Like many people these days, I found myself with more free time on my hands than I knew what to do with. And again, like so many other people, there had always been so many things that needed to be done that many of them just didn’t happen.
It’s like that because those sorts of things pile up over time until the sheer volume of what needs, should, or even has to get done simply doesn’t. We let the list grow too long to even begin or the pile is too high to climb, much less see beyond. This situation can lead to an emotional undercurrent of frustration and can leave us feeling as though we are drowning in a sea of unresolved commitments.
So, I decided to build a bookshelf.
This may seem as though I simply decided to check one of the items off my prodigious to-do list — which would have been an excellent place to begin — except it wasn’t. Nowhere on my long list of things to do or anywhere in the mountainous pile of things to fix, paint or cut (yeah, my grass is calf-deep again) was there the line-item of “build a shelf,” book or otherwise. Nowhere in my budget was there an allowance for boards, brackets and screws. But all the enforced proximity to my list and pile, combined with the frustration of a situation beyond my control to resolve, was driving me to my wit’s end. Some would say that would have been a short trip anyway, but I needed something practical to focus on that I could affect.
So, I decided to build a bookshelf.
Here begins a week-long saga of epic proportions. First, there was choosing the location. In this case, since I am fortunate enough to be able to continue working from home, I chose what I (loosely) consider my home office. The room already contains a desk (three, to be exact, because I am fixated with office furniture), a computer, and then everything else in the house we don’t know exactly where to put. So, I began boxing in something loosely resembling order and moving everything away from the wall where I wanted the shelf to take up residence. Not an easy task because I am something of a packrat, but after a week of working around deadlines, article, and such, I was able to make room for the new addition.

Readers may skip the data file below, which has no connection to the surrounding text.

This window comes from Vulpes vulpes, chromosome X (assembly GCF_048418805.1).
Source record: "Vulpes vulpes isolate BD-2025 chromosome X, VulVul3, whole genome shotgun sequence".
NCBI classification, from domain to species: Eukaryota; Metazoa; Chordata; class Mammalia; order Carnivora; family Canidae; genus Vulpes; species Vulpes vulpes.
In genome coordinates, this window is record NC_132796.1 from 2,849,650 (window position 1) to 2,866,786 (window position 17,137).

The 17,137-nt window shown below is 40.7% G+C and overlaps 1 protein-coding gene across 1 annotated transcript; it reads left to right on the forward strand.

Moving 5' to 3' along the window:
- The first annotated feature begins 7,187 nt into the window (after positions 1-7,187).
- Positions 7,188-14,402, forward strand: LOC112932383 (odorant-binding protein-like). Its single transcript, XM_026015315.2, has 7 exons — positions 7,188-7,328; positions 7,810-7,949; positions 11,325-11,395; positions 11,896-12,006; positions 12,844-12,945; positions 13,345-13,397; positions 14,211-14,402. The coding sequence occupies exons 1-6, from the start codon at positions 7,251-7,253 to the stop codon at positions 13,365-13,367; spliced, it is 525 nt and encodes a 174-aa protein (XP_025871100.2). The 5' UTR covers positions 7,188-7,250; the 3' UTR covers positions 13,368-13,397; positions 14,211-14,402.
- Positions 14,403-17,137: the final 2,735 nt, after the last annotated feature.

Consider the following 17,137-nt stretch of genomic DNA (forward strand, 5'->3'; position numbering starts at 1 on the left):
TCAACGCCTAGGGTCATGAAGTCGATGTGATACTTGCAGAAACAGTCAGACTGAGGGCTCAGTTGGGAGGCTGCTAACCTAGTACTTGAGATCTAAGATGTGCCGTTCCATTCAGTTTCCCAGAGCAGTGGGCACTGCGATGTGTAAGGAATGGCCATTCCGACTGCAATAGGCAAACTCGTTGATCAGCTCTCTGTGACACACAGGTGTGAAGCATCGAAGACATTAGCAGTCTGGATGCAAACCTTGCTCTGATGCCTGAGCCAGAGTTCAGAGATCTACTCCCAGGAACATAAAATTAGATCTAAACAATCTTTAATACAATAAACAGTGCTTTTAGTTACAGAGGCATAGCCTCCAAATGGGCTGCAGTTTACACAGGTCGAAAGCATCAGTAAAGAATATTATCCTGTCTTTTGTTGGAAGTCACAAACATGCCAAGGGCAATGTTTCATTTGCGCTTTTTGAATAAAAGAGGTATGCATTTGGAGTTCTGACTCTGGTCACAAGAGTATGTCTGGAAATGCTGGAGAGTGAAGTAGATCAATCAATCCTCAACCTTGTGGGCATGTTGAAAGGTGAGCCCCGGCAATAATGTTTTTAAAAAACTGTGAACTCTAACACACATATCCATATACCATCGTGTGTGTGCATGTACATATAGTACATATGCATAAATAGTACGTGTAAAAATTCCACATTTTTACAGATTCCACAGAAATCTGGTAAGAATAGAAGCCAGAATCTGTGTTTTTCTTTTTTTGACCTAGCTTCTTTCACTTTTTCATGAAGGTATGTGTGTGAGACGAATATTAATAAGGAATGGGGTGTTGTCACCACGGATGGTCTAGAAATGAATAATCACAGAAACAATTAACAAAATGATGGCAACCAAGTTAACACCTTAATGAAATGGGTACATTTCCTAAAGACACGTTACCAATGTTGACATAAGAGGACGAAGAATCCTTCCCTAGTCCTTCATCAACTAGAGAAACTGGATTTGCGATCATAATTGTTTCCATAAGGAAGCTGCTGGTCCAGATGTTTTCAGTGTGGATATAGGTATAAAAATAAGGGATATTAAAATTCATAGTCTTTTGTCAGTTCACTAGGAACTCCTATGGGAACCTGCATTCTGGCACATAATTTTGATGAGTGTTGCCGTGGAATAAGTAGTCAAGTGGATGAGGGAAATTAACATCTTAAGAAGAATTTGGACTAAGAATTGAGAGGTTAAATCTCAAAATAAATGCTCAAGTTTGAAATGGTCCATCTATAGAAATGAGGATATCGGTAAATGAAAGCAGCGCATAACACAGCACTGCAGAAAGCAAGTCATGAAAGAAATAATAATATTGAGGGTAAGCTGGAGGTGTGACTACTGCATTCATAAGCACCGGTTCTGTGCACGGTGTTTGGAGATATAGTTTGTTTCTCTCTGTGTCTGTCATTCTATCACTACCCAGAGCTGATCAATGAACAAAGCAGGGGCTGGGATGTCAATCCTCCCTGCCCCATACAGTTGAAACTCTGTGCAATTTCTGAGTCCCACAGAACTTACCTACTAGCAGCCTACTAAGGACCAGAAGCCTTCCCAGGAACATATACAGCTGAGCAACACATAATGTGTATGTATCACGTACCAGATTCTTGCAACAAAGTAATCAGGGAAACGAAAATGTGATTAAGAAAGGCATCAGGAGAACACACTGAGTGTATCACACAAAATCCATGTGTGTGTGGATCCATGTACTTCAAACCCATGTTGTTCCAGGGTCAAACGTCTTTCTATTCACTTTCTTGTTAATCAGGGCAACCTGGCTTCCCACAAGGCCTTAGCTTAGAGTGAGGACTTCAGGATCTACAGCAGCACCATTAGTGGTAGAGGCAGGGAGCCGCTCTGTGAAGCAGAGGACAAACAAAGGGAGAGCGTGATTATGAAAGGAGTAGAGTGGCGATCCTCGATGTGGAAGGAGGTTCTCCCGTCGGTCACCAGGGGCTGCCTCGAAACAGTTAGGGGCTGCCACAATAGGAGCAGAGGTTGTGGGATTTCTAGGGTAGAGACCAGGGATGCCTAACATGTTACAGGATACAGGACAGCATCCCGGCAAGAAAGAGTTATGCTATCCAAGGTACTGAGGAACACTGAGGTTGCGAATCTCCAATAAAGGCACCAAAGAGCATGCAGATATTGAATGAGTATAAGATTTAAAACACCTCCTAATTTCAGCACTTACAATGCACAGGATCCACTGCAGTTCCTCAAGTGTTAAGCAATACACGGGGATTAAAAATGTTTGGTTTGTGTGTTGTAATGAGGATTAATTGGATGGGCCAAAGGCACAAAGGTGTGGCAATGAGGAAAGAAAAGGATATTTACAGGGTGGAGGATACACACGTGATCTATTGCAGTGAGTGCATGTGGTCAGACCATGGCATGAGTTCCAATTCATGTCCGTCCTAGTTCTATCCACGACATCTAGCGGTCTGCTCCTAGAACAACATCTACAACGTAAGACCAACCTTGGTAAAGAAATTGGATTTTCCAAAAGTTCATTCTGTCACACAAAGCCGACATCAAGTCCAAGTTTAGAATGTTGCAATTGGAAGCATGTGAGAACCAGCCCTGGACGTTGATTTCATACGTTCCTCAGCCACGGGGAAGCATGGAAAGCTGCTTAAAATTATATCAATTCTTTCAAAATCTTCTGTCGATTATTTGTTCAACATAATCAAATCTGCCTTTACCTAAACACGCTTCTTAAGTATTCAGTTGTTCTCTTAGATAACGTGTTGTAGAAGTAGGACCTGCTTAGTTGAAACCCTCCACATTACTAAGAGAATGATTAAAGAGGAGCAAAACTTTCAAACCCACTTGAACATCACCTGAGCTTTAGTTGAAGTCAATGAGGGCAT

Then came the quest to find the proper materials because bookshelves don’t grow on trees, and it’s not like you could buy them just anywhere (shh, I’m on a roll here). Fortunately, there is a home improvement store close to me that offers free delivery, and they even carried the materials into the garage, so I maintained the whole social distance thing. Once the materials had been secured, it occurred to me that I would first need to build sawhorses so I could measure, cut the boards to proper length and assemble the shelf.
Needless to say, “horses” were built, boards were cut and screwed together, and brackets were anchored. I even finished it off with a fresh coat of white paint. And for good measure I painted the wall behind the shelf as well. Then I spent another two days, working around my actual work, and loaded the shelf with books, DVDs, CDs and such. To finish it all off, I took two of the smaller desks and arranged them into an “L” shape and hung some pictures. Then I sat across the room at my primary behemoth of a desk (almost the size of a twin bed) and admired my handiwork.
I invested a lot of time and a little money in the project that yielded a two-shelf bookshelf mounted on the wall against the ceiling. I couldn’t help but appreciate the irony of it, or the pointless necessity of it all. Yes, I did need to box up the things in my office/spare room, but it was something I would not have taken the time to do even a month ago. There were always other, more important and immediate things which needed done. And I would like to say that I have used my time during social distancing wisely and well, but there had been indifferent results, mainly because of the overwhelming volume of things I could have done made me sort of get lost in it all.
But the real irony of it all was that I didn’t actually need a bookshelf.
I guess sometimes we need to begin something new to jumpstart the battery on the old project bus; and sometimes it takes something new to remind us that we can get things done. All those hours spent on the bookshelf could have been spent worrying over things beyond my control. I could have spent the time watching television or getting on my wife’s last nerve, maybe for the last time. Or I could have spent every day of that time frustrated by things I knew needed to be done, but not knowing where to start. I could have ended up in a really bad mood, and that mood could have only gotten worse. But I didn’t, and I’m not in a bad mood.
And I only have my shelf to blame.